You'll have to read Hammond Innes's "Atlantic Fury" to get an idea of life on an LCT. He did a trip to St Kilda on the L 4041 Abbeville to do his research. He spent a lot of time in the crew's mess and, by the stories in the book, listened to the Mk VIII stories from the crew. I could identify at least 2 of the boys just by his stories! LCT Mk VIII (crew of 36) were around 1200 GRT, 4 Paxman TPMs, 2 shafts, broad beam, shallow draught, could land 7 Chieftain tanks on a beach (or 4 Conquerors) and would roll on wet grass. Great bunch of guys though, a real "family" feel about it. Still have a reunion every year.

Here's a link to a wee movie about transporting a boiler to Islay for Bowmore distillery. The navy had nothing to do with it, it was all Army. You'll see the guys wearing berets, not flat hats.

https://www.youtube.com/watch?v=Nd0wVjr ... F9A17CA34C
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Merlyn
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Re: Sandcasting a Propeller

Postby Merlyn » Sat Feb 27, 2016 5:04 am

Yes, I well remember those horrible RR C series and Eagles engines. Down our neck of the woods we have a large tank firing range operated by the British army. They took over a small village called Tynham in approx 1944 ish under the promise of returning the village to the inhabitants after the WW2 , they never did and it's still in the major firing area preserved exactly as it was then open to Jo public when there is no firing, it's on our Jurrasic coast in Dorset , the schoolyard, cemetery, church and all the cottages are left exactly as they were, it's spooky alright. Anyway the reason I tell you this is the RCT ( Royal Core of Transport ) had in the sixties ( and replacements today ) four offshore patrol boats, about 70 footers with those horrible RR engines fitted which our firm ( when I was doing my time ) looked after. Each was staffed by Army boys or ex Army who lived on board and every day of firing patrolled offshore for about eleven miles long by about six miles to seaward to keep any craft from copping any shells missing the targets and heading seawards. These engines were always in trouble, liner changes were a favourite and of course those drive couplings you refer to. Some we did in situ and some it was off with the wheelhouse ( shipwrights job again ) and ashore with the engine for piston/ liners change. Biggish jobs each time. Now those pump couplings were trouble on other engines too, those two bolted twin "discs " and the Tufnol type vernier couplings were a common failure. Some were marked up 20/21/ and 23 BTDC for pump timing settings. A lot of these over the years had that Rootes two lobe Rotary turbo fitted, lovely ally rotors I remember when stripped. But all in all they were not a success and only put out around 200 BHP as I remember. From memory those old water pumps had a spring loaded carbon faced thrust pad which ran against a metal face, the carbon would crack and wear and of course the seal would leak although you could sometimes fit a spare. I recall the oil feed pipe and from memory didn't some of these inline pumps have a feed and return oil pipe fitted ( instead of as most makes had the governor box and camshaft/ gallery oil sealed with no external feed. Again from memory the front oil pipe was routed only just above the pump coupling drive assembly so I know the pipe to which you refer. Still got Atlantic Fury as although I don't read a lot of books I do favour Hammond Innes style of writing probably as a lot of them are in and around the sea. I have come across the Bowmore trip probably when trawling the net out of boredom whilst travelling or being stuck on holiday with the wife. Seem to remember it was a bit of a cockup job winch wise etc? People raved about Rolls Royce over here but when you look at the hundreds of millions of pounds awarded against them not only for Mermaid Anzipods, the aircraft turbine engine that had a leaky oil pipe and wrote the engine off whilst loaded with passengers at about 40,000 feet ( reportedly cost £45 million quid ) and other claims we don't know about it seems a miricale that they are still trading. If you look it all up on the net they are not doing very well at all at present and if you read Judges comments it was stated that they knew there were problems with their Anzipods and yet as such went ahead and sold several sets to Carnival in the knowledge that they were substandard. Worked on a few landing craft engines in the early sixties but never went to sea on them.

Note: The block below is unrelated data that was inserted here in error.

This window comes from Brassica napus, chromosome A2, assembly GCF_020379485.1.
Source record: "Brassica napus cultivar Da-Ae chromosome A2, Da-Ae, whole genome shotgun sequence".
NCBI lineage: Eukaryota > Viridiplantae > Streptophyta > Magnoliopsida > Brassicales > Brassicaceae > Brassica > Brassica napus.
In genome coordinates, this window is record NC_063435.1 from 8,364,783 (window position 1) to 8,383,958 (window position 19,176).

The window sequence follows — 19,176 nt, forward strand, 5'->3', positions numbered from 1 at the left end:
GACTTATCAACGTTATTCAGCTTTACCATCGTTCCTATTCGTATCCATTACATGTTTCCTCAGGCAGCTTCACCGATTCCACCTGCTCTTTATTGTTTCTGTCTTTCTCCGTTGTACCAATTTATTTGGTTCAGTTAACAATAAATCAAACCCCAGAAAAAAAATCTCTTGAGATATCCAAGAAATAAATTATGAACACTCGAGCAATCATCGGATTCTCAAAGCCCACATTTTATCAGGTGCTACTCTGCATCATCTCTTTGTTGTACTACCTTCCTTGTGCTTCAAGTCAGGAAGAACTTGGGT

Remembering The Good Old days, when Chiefs stood watches and all Torque settings were F.T.